These relations must be identities implied in the mathematical definition of ${\displaystyle G_{\mu \nu }}$; that is to say, when the ${\displaystyle G_{\mu \nu }}$ have been written out in full according to their definition, and the operations indicated by the identities carried out, all the terms will cancel, leaving only ${\displaystyle 0=0}$. The essential point is that the four relations follow from the mode of formation of the ${\displaystyle G_{\mu \nu }}$ from their simpler constituents (${\displaystyle g_{\mu \nu }}$ and their differential coefficients) and apply universally. These four identical relations have actually been discovered[2].

When in continuous matter ${\displaystyle G_{\mu \nu }=K_{\mu \nu }}$ clearly the same four relations must exist between the ${\displaystyle K_{\mu \nu }}$, not now as identities, but as consequences of the law of gravitation, viz. the equality of ${\displaystyle G_{\mu \nu }}$ and ${\displaystyle K_{\mu \nu }}$.

Thus the four dimensions of the world bring about a four-fold arbitrariness of choice of mesh-system; this in turn necessitates four identical relations between the ${\displaystyle G_{\mu \nu }}$; and finally, in consequence of the law of gravitation, these identities reveal four new facts or laws relating to the density, energy, momentum or stress of matter, summarised in the expressions ${\displaystyle K_{\mu \nu }}$.

These four laws turn out to be the laws of conservation of momentum and energy.

The argument is so general that we can even assert that corresponding to any absolute property of a volume of a world of four dimensions (in this case, curvature), there must be four relative properties which are conserved. This might be made the starting-point of a general inquiry into the necessary qualities of a permanent perceptual world, i.e. a world whose substance is conserved.

There is another law of physics which was formerly regarded as fundamental—the conservation of mass. Modern progress has somewhat altered our position with regard to it; not that its validity is denied, but it has been reinterpreted, and has finally become merged in the conservation of energy. It will be desirable to consider this in detail.

It was formerly supposed that the mass of a particle was a number attached to the particle, expressing an intrinsic property, which remained unaltered in all its vicissitudes. If ${\displaystyle m}$ is this number, and ${\displaystyle u}$ the velocity of the particle, the momentum is ${\displaystyle mu}$; and it is through this relation, coupled with the law of conservation of momentum that the mass ${\displaystyle m}$ was defined. Let us take for example two particles of masses ${\displaystyle m_{1}=2}$ and ${\displaystyle m_{2}=3}$, moving in the same straight line. In the space-time diagram for an observer ${\displaystyle S}$ the velocity of the first particle will be represented by a direction ${\displaystyle OA}$ (Fig. 19). The first particle moves through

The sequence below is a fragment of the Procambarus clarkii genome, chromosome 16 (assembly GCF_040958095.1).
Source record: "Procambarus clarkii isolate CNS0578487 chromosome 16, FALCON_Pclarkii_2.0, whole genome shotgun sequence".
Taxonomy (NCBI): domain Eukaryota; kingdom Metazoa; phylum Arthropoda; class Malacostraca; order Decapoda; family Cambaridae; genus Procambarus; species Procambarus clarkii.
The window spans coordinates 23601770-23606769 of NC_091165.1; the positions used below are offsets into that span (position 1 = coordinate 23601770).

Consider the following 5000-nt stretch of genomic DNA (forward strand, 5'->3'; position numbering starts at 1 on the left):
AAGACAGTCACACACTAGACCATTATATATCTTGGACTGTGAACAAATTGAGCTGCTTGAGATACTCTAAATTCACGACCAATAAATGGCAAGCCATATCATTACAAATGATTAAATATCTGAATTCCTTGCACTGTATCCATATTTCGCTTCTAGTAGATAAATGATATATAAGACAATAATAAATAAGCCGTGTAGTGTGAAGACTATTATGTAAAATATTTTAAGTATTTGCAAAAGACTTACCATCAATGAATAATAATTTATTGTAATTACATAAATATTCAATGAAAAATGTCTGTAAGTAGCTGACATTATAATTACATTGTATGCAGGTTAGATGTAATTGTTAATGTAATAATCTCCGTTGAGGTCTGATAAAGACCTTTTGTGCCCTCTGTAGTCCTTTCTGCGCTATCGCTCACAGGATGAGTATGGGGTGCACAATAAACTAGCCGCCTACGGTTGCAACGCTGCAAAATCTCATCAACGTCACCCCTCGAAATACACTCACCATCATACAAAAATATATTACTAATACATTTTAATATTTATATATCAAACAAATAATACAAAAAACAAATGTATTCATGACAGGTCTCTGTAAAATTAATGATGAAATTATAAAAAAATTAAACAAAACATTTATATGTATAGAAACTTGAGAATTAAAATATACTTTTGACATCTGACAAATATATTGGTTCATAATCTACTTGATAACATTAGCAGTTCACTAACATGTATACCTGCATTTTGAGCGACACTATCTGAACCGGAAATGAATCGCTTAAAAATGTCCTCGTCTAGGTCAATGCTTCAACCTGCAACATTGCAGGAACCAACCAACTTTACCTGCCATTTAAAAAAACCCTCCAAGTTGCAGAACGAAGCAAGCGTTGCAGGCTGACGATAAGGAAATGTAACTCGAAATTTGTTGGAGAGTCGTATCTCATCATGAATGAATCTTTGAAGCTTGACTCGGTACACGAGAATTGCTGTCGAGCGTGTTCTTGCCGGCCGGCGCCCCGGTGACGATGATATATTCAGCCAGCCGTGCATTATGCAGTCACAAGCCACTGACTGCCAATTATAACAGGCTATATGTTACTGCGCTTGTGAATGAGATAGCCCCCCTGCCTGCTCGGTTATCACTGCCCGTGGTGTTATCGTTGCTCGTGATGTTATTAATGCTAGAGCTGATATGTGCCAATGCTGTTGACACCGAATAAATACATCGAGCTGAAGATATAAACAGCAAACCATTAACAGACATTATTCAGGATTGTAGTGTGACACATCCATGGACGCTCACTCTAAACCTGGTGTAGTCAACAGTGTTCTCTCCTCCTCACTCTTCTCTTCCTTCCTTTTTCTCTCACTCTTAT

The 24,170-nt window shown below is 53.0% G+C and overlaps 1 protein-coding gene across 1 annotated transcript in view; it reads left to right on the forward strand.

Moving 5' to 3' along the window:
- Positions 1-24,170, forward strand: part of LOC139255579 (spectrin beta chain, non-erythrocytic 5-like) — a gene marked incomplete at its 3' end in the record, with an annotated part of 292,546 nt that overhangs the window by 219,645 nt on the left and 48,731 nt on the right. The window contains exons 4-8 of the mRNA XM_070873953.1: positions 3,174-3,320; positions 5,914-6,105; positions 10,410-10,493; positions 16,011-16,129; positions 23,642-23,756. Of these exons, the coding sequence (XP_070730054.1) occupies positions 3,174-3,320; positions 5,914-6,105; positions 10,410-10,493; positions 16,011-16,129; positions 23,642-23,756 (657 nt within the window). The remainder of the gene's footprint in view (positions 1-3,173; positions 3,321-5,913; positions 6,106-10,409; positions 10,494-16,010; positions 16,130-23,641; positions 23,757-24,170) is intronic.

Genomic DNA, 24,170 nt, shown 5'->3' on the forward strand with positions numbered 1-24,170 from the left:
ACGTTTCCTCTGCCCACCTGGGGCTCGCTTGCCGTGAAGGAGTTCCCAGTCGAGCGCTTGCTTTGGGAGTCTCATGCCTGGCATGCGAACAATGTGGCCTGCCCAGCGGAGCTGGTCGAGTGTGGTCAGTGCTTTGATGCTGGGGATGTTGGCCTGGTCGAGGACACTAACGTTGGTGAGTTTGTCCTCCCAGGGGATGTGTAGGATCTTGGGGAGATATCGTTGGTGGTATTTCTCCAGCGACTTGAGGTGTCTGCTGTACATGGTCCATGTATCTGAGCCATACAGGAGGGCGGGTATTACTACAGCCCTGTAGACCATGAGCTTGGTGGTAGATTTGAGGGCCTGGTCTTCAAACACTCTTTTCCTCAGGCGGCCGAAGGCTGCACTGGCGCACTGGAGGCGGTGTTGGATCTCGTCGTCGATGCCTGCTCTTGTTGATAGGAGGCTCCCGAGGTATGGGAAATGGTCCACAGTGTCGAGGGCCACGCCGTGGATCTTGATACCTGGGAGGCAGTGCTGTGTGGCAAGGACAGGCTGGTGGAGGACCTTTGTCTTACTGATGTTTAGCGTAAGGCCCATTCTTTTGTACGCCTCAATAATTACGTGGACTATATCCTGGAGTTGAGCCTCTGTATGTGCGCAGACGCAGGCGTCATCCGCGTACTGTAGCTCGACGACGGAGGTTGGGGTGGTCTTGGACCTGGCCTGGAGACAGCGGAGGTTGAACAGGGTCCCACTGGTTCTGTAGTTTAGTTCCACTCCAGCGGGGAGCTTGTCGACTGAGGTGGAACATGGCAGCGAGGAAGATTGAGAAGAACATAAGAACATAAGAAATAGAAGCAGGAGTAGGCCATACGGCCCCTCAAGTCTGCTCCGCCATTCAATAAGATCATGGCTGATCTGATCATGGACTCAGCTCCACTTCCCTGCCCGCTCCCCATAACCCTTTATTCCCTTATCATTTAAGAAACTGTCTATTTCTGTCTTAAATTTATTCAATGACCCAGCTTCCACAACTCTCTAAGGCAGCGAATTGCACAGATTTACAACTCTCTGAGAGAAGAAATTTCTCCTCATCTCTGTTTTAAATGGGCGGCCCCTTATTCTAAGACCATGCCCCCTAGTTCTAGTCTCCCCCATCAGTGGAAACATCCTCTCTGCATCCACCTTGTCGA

a space ${\displaystyle MA}$ in unit time, so that ${\displaystyle MA}$ is equal to its velocity referred to the observer ${\displaystyle S}$. Prolonging the line ${\displaystyle OA}$ to meet the second time-partition, ${\displaystyle NB}$ is equal to the velocity multiplied by the mass 2; thus the horizontal distance ${\displaystyle NB}$ represents the momentum. Similarly, starting from ${\displaystyle B}$ and drawing ${\displaystyle BC}$ in the direction of the velocity of ${\displaystyle m_{2}}$, prolonged through three time-partitions, the horizontal progress from ${\displaystyle B}$ represents the momentum of the second particle. The length ${\displaystyle PC}$ then represents the total momentum of the system of two particles.

Suppose that some change of their velocities occurs, not involving any transference of momentum from outside, e.g. a collision. Since the total momentum ${\displaystyle PC}$ is unaltered, a similar construction made with the new velocities must again bring us to ${\displaystyle C}$; that is to say, the new velocities are represented by the directions ${\displaystyle OB^{\prime }}$, ${\displaystyle B^{\prime }C}$, where ${\displaystyle B^{\prime }}$ is some other point on the line ${\displaystyle NB}$.